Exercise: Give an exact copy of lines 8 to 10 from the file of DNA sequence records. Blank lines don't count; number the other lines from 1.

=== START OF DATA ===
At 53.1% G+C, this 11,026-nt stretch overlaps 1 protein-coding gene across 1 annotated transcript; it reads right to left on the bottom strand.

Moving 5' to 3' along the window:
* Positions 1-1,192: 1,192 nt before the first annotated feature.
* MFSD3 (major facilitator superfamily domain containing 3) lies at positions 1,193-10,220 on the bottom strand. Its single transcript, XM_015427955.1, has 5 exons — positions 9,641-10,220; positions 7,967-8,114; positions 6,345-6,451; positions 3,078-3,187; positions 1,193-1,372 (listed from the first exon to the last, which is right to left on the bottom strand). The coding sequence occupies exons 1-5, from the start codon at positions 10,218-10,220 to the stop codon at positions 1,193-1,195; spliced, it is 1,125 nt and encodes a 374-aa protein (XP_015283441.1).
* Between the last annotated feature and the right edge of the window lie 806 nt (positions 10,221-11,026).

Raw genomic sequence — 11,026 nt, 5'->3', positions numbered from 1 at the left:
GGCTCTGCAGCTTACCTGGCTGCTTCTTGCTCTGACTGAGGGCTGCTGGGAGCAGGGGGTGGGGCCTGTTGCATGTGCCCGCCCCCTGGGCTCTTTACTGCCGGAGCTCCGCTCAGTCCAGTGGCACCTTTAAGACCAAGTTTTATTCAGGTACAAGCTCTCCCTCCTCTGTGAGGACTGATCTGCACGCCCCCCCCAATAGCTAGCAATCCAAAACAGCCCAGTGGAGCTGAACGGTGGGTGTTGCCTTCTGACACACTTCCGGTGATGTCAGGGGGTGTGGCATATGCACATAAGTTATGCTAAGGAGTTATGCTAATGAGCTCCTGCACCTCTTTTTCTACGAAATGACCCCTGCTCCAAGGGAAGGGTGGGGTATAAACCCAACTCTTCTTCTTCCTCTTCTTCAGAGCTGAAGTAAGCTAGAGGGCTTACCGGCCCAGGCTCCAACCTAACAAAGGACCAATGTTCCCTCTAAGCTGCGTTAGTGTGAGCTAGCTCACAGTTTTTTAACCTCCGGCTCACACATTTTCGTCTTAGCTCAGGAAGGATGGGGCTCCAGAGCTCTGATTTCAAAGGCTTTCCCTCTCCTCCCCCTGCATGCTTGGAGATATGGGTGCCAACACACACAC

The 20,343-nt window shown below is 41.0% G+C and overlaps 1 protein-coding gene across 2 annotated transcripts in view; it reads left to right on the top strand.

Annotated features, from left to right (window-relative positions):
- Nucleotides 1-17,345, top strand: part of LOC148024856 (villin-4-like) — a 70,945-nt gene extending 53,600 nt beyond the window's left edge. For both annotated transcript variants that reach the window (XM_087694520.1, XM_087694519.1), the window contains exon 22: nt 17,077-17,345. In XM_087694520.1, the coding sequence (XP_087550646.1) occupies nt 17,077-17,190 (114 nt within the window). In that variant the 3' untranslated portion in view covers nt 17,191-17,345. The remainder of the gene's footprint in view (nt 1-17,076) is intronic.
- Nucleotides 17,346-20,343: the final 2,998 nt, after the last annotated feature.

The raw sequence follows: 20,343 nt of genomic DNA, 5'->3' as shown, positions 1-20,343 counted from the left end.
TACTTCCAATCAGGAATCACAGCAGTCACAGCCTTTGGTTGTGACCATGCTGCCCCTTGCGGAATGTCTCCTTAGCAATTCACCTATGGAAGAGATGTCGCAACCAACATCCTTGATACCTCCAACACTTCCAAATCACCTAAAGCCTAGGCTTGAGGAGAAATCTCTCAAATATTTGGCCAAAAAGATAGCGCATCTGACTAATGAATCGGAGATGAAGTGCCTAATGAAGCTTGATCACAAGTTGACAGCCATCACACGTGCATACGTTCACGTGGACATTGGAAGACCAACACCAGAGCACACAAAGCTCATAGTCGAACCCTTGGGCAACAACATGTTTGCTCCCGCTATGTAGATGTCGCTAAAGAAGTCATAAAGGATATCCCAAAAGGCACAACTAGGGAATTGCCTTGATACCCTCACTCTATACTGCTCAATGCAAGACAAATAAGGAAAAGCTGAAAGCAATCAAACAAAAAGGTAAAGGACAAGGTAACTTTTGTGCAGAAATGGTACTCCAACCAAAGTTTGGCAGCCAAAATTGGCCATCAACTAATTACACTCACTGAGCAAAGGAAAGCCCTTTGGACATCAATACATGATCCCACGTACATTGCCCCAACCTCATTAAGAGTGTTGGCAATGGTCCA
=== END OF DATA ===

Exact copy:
The 20,343-nt window shown below is 41.0% G+C and overlaps 1 protein-coding gene across 2 annotated transcripts in view; it reads left to right on the top strand.

Annotated features, from left to right (window-relative positions):
- Nucleotides 1-17,345, top strand: part of LOC148024856 (villin-4-like) — a 70,945-nt gene extending 53,600 nt beyond the window's left edge. For both annotated transcript variants that reach the window (XM_087694520.1, XM_087694519.1), the window contains exon 22: nt 17,077-17,345. In XM_087694520.1, the coding sequence (XP_087550646.1) occupies nt 17,077-17,190 (114 nt within the window). In that variant the 3' untranslated portion in view covers nt 17,191-17,345. The remainder of the gene's footprint in view (nt 1-17,076) is intronic.